So if you set your alarm for every two to four hours, and you wake up just before that puppy has to go potty, then you take them outside, and then you reward them for going potty outside, you’re starting potty training at Day One. Puppies are quick learners. They are going to get it because you are an awesome pet parent and you’re going to positively reinforce them going potty outside. And how do dogs and puppies learn the quickest is by doing something and then getting a positive reinforcement for doing the said thing.

For potty training that applies to both puppies and adults my One-Step Potty Training Process has helped thousands of people. It’s one of my most popular videos because it has worked for so many.

If your puppy is small enough, there may still be screaming throughout the night even though the crates right next to your bed. You will be at a loss as they really just cannot handle being in the crate. It’s best to learn how to crate train at night but you don’t want to let them roam because you don’t want them to get into something. Here’s what I recommend: this multi-versatile playpen.

Iris puppy playpen

This is the playpen I use for really small like eight to ten-week old puppies. One thing I love about this playpen and using a crate is you can use it to help your dog become more comfortable with being in and around the crate.

Here’s how you do it at nighttime: Leave the crate door open and put a playpen that sturdy enough and tall enough that your puppy can’t climb out of it and hurt themselves. I wrapped a playpen around the crate. You could use a carabiner or a really strong heavy-duty clips or even zip ties to secure it to the crate. So again, the puppy can’t crawl out, but what this does is it allows an open space for your puppy to kind of come out of the crate but still be very close to the crate and still be confined.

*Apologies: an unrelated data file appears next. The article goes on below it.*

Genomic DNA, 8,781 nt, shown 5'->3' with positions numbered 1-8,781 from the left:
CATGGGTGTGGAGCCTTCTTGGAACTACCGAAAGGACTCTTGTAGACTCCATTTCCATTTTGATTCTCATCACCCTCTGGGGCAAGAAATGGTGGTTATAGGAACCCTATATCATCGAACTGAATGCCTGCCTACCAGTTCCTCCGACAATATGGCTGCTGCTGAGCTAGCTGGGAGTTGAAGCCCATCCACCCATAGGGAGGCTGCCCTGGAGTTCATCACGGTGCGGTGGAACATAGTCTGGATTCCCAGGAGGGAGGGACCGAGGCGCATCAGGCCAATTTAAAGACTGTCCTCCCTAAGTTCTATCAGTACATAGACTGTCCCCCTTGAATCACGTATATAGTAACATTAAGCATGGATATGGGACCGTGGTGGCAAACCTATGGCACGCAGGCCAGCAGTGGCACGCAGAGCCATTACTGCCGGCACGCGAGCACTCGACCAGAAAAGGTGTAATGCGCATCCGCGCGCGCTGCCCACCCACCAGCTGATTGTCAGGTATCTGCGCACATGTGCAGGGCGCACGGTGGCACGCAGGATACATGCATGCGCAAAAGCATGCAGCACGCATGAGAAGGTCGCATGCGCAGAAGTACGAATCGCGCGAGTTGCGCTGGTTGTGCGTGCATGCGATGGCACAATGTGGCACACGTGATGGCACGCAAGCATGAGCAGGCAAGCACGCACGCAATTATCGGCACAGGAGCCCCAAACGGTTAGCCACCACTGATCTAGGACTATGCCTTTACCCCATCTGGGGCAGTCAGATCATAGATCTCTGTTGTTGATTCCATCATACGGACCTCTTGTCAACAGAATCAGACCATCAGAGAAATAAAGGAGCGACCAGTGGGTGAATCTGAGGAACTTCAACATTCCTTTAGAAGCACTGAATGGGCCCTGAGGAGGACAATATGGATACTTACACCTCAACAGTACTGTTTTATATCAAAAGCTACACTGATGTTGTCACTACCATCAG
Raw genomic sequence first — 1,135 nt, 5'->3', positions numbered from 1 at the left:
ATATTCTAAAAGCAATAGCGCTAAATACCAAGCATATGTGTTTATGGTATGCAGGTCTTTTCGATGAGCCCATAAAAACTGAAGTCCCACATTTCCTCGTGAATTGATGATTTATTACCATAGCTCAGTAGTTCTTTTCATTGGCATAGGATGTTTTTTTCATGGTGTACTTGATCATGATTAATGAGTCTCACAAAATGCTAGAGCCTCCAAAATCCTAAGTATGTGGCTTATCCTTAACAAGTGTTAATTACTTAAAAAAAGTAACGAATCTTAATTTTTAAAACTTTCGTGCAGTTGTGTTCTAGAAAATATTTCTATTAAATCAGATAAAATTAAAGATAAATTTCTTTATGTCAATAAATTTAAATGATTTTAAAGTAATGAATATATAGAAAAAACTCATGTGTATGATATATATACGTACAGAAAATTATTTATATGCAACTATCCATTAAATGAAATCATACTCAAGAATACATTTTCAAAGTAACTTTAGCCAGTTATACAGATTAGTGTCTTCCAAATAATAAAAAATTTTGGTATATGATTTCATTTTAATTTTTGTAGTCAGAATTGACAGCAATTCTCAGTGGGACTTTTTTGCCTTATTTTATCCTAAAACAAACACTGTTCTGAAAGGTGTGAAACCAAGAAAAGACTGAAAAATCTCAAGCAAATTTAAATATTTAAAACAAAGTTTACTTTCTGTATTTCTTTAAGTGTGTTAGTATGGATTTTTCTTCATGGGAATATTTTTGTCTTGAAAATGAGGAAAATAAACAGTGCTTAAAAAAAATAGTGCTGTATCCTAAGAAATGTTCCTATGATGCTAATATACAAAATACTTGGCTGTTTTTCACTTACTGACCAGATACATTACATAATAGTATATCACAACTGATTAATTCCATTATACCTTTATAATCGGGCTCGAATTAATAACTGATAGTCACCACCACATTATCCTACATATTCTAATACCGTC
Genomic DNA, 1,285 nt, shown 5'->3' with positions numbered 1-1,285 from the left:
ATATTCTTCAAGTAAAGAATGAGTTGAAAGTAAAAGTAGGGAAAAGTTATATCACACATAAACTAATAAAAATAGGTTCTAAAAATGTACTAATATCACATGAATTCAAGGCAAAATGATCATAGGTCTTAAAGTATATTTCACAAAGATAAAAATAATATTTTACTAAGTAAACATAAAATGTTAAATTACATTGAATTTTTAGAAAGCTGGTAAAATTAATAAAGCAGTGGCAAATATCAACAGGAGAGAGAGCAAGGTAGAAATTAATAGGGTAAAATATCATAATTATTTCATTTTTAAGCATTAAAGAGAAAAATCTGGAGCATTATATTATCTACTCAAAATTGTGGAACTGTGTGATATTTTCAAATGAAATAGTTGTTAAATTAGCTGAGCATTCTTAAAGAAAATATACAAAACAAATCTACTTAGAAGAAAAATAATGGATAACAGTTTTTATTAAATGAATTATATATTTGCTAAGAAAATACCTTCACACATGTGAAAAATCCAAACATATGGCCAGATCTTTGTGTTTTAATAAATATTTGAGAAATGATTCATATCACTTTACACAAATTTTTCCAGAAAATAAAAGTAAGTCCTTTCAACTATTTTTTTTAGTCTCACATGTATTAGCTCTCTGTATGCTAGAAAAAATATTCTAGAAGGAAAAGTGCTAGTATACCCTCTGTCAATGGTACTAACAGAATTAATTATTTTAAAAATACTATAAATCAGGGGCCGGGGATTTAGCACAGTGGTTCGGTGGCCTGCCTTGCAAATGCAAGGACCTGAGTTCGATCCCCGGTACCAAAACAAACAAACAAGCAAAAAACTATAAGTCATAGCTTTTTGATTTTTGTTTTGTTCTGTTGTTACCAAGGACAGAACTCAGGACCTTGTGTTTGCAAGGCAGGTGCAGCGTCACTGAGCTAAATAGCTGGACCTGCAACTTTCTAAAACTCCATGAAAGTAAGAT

You could even use just the playpen; but the reason I love using both is it really gets the puppy used to being in the crate. If you’re going to be using crate training, this is a good way to help graduate them to it because as you can see, the puppy can go in and out as they please.

So now you may ask, “This is all great. My dog is doing well…but anytime I take the crate out of my bedroom and put it in another room because I don’t want to create my bedroom all the time, my puppy screams. What do I do?” What I recommend when they have separation anxiety is once your puppy is comfortable with being in the crate with the door shut in your room is start moving it foot by foot, literally 12 inches at a time away from your bed across your room over a period of two to four weeks. I know that sounds crazy as some dogs who go over a period of a couple nights, but I always err on the side of slow and steady because you have more chances of success doing that until you get to the end of the door. Then you can move the crate to another room but it just gets them used to not being right next to you.

Dogs like changing their scenery or changing what they know. Overnight can be really stressful but crate training doesn’t just happen at night. Crate training also doesn’t just happen when you’re gone for the day at work or school. Crate training needs to happen throughout the day. If you have to work throughout the day, enlist some kind of help, maybe a dog trainer or a friend that you can recommend to come over during the day or at minimum, come home at lunch or at least on the weekends throughout the day and work on crate training crate training. It should happen while you’re watching a movie or while you’re clicking dinner.

Final Thoughts

Crate training is a wonderful way to help your puppy feel safe and secure while also establishing good habits and boundaries. Remember to be patient, consistent, and always reward your furry friend for their progress. With time and effort, you’ll soon find that crate training can be a positive experience for both you and your beloved pet. So why wait? Start crate training today and watch as your puppy becomes a happy and well-behaved member of your family!